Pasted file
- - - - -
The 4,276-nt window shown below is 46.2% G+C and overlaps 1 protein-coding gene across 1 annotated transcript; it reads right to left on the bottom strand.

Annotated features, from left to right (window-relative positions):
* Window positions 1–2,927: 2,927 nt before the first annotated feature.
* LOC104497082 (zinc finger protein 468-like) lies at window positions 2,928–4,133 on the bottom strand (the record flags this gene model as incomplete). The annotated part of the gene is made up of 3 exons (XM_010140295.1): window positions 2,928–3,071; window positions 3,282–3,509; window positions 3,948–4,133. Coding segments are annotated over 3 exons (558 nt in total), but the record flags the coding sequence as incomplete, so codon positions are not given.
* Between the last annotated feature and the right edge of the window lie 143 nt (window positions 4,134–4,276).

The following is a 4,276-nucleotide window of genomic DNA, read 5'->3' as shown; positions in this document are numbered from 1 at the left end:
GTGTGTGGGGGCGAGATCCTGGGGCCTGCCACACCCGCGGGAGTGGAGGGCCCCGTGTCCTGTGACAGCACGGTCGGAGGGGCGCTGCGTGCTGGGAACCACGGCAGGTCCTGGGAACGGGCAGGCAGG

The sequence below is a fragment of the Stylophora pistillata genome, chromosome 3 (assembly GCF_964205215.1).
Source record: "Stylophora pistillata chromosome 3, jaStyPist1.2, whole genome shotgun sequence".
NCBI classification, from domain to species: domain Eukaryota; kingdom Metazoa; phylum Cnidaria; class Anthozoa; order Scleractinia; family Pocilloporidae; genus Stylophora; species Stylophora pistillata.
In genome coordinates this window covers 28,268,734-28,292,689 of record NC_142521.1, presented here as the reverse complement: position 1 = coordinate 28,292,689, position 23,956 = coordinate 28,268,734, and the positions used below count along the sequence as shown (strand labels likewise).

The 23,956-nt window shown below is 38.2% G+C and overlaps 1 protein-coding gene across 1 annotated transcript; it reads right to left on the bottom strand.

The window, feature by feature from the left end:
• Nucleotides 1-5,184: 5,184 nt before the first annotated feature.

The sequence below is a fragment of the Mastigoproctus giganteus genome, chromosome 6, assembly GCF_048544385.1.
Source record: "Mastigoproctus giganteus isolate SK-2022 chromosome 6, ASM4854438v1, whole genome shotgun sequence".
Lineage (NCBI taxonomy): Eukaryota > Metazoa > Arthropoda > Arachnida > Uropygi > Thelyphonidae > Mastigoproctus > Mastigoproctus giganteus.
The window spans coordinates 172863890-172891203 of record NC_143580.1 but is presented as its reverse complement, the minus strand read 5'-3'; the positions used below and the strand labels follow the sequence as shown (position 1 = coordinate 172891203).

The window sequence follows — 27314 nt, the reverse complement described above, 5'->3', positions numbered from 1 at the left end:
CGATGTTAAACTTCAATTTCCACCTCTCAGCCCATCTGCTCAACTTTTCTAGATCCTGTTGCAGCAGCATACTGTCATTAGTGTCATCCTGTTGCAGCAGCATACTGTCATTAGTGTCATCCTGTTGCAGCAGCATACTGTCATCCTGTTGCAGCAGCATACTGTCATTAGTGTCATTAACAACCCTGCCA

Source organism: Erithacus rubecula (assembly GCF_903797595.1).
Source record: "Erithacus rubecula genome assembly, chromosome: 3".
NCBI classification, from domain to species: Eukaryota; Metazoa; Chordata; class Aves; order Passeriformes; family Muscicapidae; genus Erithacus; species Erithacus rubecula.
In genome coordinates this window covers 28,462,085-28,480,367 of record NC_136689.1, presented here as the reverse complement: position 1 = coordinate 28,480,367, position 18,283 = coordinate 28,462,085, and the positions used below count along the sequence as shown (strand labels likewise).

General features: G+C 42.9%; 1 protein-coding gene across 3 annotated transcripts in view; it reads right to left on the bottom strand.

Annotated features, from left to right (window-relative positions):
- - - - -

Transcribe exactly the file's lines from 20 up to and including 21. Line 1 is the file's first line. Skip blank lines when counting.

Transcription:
CGATGTTAAACTTCAATTTCCACCTCTCAGCCCATCTGCTCAACTTTTCTAGATCCTGTTGCAGCAGCATACTGTCATTAGTGTCATCCTGTTGCAGCAGCATACTGTCATTAGTGTCATCCTGTTGCAGCAGCATACTGTCATCCTGTTGCAGCAGCATACTGTCATTAGTGTCATTAACAACCCTGCCA

Source organism: Erithacus rubecula (assembly GCF_903797595.1).